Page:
10/09/2017 10:19 AM AEST | Updated 10/09/2017 10:19 AM AEST

Turnbull Government To Crack Down On Vandalism Of Captain Cook Statues

Offenders could face jail time.

WILLIAM WEST via Getty Images
The federal government is clamping down on vandals.

The Turnbull Government will crack down on the vandalism of historic statues, with those caught defacing monuments of Captain James Cook set to face up to seven years in jail.

The plan, revealed by NewsCorp Australia on Sunday, would see statues over 100-years-old of the British explorer placed on the National Heritage List. That would mean they would be safeguarded under the heritage scheme's strict laws.

The federal government has reportedly asked the Heritage Council to look at placing a number of Captain Cook statues on the register to discourage attacks on the historic monuments.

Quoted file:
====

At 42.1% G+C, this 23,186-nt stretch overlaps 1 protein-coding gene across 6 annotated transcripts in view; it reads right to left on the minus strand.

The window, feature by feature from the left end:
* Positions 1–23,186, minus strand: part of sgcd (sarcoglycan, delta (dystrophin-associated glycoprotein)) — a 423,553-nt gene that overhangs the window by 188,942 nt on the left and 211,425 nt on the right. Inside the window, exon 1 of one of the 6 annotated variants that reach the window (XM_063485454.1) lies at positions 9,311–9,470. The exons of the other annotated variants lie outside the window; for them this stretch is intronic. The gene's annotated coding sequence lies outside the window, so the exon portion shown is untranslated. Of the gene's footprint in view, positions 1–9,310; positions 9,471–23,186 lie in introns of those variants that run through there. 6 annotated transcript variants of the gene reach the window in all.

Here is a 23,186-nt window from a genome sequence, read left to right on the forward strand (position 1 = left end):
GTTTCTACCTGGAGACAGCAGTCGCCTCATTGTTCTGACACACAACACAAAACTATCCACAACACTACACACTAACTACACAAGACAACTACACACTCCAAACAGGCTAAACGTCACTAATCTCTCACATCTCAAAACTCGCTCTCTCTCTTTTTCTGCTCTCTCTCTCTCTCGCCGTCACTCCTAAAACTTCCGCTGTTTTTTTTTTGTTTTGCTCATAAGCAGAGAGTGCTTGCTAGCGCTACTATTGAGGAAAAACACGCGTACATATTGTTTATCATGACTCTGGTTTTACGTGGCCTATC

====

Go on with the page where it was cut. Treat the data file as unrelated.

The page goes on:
The move comes after a statue of Cook in Sydney's Hyde Park was recently defaced along with statues of former NSW Governor Lachlan Macquarie and Queen Victoria.

They were emblazoned with politically-charged graffiti slogans while a bag was also placed over the head of Governor Macquarie.

At the time, Turnbull said the vandalism was similar to Soviet times.

"This is what Stalin did," he said on Facebook.

"When he fell out with his henchmen he didn't just execute them, they were removed from all official photographs – they became non-persons, banished not just from life's mortal coil but from memory and history itself."

The vandalism of the Sydney statues has reignited discussion about how to deal with Australia's complex colonial past and Indigenous history.

Opposition leader Bill Shorten has advocated placing an additional plaque on the Hyde Park Captain Cook statue to acknowledge how Australia has treated its Indigenous people since European settlement.

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